That being said...there is concern that reluctance to invest in what is truly needed for our state is preventing Texas from achieving the goals detailed by the water plan. For example, legislation proposed so far by Senator Troy Fraser and Representative Allan Ritter - the Natural Resources Chairmen of their respective chambers - falls short of meeting Texas' needed conservation goals. To that end, lawmakers are proposing better ways to conserve water and encourage water conservation. Environment Texas has laid out a number of conservation targets as well.

In the 83rd Texas Legislature, Rep. Ritter has called for $2 billion in the state's Rainy Day Fund to be used to start financing the most urgent capital projects in the state's water plan. He argues that, at a minimum, that is what lawmakers must invest to get us started down the right path. The Texas Tribune wrote about Rep. Ritter's legislation, and State Impact wrote about where the money would go.

As lawmakers determine what to do with the state water plan, other challenges remain. How Texas uses water to generate electricity remains a challenge that few - including Rep. Ritter - are willing to tackle; I asked him about it myself at a recent public event, and the Chairman ducked the question. The development of natural gas, in particiular, is a potentially very wasteful use of water. The use of water for hydraulic fracturing increased 125% from 2008 to 2011, a major concern for rural counties, where mining (mostly hydraulic fracturing) can account for up to 50% of the water use. At the same time, some in rural Texas are turning to private companies to get their water, with reports of private companies passing on double-digit or even triple-digit water rate hikes to those consumers.

Further resources on water:

LGBT & the Fight For Equality

"Our journey is not complete until our gay brothers and sisters are treated like anyone else under the law -- for if we are truly created equal, then surely the love we commit to one another must be equal as well." - President Barack Obama's Second Inaugural Address, January 21, 2013

Despite tremendous national progress on the issue of equality in recent years, the state of Texas remains far behind. The map below, courtesy of the Human Rights Campaign, paints the picture:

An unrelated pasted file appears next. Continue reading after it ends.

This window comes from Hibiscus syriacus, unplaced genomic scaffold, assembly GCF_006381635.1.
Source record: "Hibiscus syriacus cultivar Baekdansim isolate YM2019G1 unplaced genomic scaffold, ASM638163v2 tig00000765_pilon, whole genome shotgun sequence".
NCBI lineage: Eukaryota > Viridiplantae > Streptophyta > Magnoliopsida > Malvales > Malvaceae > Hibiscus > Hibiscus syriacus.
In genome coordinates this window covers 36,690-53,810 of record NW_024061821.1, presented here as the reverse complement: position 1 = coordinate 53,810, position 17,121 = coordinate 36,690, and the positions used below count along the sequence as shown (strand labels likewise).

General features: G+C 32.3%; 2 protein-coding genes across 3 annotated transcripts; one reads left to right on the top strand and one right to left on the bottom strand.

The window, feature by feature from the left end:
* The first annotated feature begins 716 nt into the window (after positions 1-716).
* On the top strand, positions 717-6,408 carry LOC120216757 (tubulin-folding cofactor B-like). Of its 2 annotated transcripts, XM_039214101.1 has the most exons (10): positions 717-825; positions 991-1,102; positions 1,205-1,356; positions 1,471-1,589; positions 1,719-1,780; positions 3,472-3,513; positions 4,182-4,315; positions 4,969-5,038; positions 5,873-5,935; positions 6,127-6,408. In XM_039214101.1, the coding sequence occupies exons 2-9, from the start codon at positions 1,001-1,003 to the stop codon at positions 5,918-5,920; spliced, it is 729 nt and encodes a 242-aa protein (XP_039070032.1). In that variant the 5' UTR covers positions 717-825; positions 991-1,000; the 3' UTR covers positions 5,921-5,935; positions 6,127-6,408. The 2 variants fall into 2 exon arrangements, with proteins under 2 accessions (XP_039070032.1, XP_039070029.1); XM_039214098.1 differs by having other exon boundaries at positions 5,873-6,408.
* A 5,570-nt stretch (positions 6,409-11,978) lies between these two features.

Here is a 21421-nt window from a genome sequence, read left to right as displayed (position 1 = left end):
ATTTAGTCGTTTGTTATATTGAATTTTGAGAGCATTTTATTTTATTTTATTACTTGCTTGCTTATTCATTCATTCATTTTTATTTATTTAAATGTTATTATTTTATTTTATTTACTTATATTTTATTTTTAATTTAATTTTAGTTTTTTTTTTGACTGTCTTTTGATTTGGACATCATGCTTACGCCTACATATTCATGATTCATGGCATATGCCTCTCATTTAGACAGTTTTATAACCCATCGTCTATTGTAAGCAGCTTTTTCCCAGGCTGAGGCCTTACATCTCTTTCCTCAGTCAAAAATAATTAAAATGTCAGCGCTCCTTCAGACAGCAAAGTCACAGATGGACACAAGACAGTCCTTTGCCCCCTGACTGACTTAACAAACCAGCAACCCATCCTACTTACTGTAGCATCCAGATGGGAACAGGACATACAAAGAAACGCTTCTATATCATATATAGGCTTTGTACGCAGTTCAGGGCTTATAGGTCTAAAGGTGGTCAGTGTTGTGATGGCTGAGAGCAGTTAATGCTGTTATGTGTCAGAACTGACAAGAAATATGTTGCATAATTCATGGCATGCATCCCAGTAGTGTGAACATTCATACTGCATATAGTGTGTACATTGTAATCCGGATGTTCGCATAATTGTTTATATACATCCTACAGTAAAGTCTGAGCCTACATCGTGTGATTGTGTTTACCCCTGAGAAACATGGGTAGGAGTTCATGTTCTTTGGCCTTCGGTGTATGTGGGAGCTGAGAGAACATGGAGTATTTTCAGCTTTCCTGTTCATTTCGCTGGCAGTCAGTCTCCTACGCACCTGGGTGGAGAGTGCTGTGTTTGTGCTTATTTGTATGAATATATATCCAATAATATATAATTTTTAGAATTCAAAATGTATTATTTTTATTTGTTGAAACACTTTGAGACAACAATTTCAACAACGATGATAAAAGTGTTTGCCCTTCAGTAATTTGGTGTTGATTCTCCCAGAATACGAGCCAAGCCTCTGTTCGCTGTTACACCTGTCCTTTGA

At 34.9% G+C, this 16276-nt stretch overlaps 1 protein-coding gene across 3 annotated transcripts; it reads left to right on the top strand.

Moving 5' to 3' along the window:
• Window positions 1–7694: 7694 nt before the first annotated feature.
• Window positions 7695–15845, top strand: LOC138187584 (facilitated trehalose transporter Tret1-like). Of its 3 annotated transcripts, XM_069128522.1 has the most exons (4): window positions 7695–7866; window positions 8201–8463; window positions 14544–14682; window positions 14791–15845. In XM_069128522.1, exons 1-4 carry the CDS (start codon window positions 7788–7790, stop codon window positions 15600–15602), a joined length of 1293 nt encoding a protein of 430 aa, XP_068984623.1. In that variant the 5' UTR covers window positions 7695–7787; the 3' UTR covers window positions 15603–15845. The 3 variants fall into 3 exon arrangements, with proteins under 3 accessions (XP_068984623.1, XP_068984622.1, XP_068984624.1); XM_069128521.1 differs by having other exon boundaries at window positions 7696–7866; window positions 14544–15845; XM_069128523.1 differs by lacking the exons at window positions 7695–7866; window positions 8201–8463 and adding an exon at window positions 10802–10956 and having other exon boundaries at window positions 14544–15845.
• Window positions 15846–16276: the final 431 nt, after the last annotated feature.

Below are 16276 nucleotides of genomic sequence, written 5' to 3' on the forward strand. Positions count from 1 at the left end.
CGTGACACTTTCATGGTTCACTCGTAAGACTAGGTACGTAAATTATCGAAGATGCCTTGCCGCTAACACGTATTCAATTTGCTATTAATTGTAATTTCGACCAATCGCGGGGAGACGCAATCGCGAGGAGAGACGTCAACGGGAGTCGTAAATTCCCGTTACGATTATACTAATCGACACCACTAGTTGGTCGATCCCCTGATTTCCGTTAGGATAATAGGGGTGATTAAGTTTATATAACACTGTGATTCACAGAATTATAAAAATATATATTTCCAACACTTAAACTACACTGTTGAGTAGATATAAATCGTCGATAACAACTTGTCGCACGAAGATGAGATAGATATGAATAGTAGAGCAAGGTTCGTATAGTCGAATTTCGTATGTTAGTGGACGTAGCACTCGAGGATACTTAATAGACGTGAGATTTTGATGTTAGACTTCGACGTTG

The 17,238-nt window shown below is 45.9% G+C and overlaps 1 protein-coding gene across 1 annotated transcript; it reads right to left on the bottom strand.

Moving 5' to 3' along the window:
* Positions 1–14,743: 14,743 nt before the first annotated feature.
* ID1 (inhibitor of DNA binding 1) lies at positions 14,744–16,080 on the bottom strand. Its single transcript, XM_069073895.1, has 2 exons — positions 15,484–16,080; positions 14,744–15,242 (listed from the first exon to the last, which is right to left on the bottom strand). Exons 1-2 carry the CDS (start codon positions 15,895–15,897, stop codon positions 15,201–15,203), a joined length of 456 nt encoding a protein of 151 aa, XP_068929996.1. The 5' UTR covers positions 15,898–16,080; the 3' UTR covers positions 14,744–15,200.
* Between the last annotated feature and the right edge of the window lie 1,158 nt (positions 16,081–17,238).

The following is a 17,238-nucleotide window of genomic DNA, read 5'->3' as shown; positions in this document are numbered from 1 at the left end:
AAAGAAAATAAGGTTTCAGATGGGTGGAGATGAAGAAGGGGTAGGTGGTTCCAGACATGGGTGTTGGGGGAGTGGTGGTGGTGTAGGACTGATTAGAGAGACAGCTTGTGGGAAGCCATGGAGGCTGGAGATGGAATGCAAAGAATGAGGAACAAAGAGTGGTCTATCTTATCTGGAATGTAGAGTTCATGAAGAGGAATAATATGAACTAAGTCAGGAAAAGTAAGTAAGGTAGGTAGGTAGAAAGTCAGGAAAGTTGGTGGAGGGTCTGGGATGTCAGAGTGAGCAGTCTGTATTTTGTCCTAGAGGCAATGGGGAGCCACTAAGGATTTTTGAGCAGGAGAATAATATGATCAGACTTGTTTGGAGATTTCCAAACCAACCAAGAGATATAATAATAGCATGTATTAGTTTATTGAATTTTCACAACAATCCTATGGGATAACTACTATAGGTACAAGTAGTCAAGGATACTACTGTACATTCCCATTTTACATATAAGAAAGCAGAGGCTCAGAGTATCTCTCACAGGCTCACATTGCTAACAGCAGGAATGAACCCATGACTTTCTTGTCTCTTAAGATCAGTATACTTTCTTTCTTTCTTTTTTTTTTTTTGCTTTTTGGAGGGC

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Despite Texas' 2005 constitutional ban on gay marriage, the state is evolving. 69% of voters support some form of a legal partnership, though 58% still remain against same-sex marriage (as of October 2012). Leading the fight here at home, Equality Texas has identified three major pieces of legislation so far that they are advocating strongly for in the Texas Legislature:

The Voting Rights Act Still Matters

On February 27, 2013, the United States Supreme Court will hear arguments on the constitutionality of the Voting Rights Act. The Act, one of the greatest achievements of the Civil Rights movement in America, protects against unlawful infringement of a person's right to vote - particularly in Southern states, where historical Jim Crow policies have given way to voter ID laws and obscene redistricting schemes. New name, same intent.

In July of 2006, Congress reauthorized the Voting Rights Act for another 25 years - the fifth renewal of the VRA since its passage. However, Republican state Attorneys General like Texas' own Greg Abbott lost voter ID and redistricting cases recently. Running out of ways to rig elections they cannot win with the power of their own ideas, Abbott and others across the country have set their sights on dismantling necessary protections of Texans' right to vote. In particular, conservatives are targeting Section 5 and Section 203 of the Voting Rights Act, which creates special protections for voters who live in areas of the country with historical (and, in Texas' case, very recent) cases of discrimination.

When federal courts struck down Texas' redistricting and voter ID laws last summer, they left no doubt of their feelings for the laws:

  1. "A deliberate, race-conscious method to manipulate not simply the Democratic vote but, more specifically, the Hispanic vote." (Redistricting)
  2. “Record evidence suggests that SB 14, if implemented, would in fact have a retrogressive effect on Hispanic and African American voters.” (Voter ID)
  3. “We are also persuaded by the totality of the evidence that the plan was enacted with discriminatory intent.” (Redistricting)
  4. "A law that forces poorer citizens to choose between their wages and their franchise unquestionably denies or abridges their right to vote" (Voter ID)

There is no greater right in a democracy than the right to vote, and that right should be protected and defended for generations to come. That right is up to the judgment of 9 Justices for the five months from February to June when the Supreme Court considers the case. In the mean time, the State of Texas will continue to examine laws that change how Texas elections work - and wait to see what the Supreme Court says come June.

Further resources on the Voting Rights Act include: